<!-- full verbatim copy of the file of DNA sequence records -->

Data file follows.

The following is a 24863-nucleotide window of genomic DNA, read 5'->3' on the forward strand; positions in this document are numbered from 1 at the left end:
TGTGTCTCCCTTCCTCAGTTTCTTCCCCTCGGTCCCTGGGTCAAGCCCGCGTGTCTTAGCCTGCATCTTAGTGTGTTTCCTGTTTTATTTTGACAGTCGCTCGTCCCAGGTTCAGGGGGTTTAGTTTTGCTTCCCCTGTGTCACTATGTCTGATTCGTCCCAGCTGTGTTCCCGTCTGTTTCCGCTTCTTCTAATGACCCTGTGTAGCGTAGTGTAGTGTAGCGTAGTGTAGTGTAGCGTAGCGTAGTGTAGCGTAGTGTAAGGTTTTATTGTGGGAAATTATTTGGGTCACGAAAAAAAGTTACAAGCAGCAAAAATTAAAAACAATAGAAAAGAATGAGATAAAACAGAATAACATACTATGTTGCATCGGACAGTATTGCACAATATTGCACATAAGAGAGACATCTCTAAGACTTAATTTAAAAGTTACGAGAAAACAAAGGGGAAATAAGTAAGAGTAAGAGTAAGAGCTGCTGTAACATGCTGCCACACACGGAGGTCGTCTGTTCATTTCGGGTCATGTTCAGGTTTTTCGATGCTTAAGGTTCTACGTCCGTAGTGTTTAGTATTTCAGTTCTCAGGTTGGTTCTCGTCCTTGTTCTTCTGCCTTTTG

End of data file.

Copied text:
The following is a 24863-nucleotide window of genomic DNA, read 5'->3' on the forward strand; positions in this document are numbered from 1 at the left end:
TGTGTCTCCCTTCCTCAGTTTCTTCCCCTCGGTCCCTGGGTCAAGCCCGCGTGTCTTAGCCTGCATCTTAGTGTGTTTCCTGTTTTATTTTGACAGTCGCTCGTCCCAGGTTCAGGGGGTTTAGTTTTGCTTCCCCTGTGTCACTATGTCTGATTCGTCCCAGCTGTGTTCCCGTCTGTTTCCGCTTCTTCTAATGACCCTGTGTAGCGTAGTGTAGTGTAGCGTAGTGTAGTGTAGCGTAGCGTAGTGTAGCGTAGTGTAAGGTTTTATTGTGGGAAATTATTTGGGTCACGAAAAAAAGTTACAAGCAGCAAAAATTAAAAACAATAGAAAAGAATGAGATAAAACAGAATAACATACTATGTTGCATCGGACAGTATTGCACAATATTGCACATAAGAGAGACATCTCTAAGACTTAATTTAAAAGTTACGAGAAAACAAAGGGGAAATAAGTAAGAGTAAGAGTAAGAGCTGCTGTAACATGCTGCCACACACGGAGGTCGTCTGTTCATTTCGGGTCATGTTCAGGTTTTTCGATGCTTAAGGTTCTACGTCCGTAGTGTTTAGTATTTCAGTTCTCAGGTTGGTTCTCGTCCTTGTTCTTCTGCCTTTTG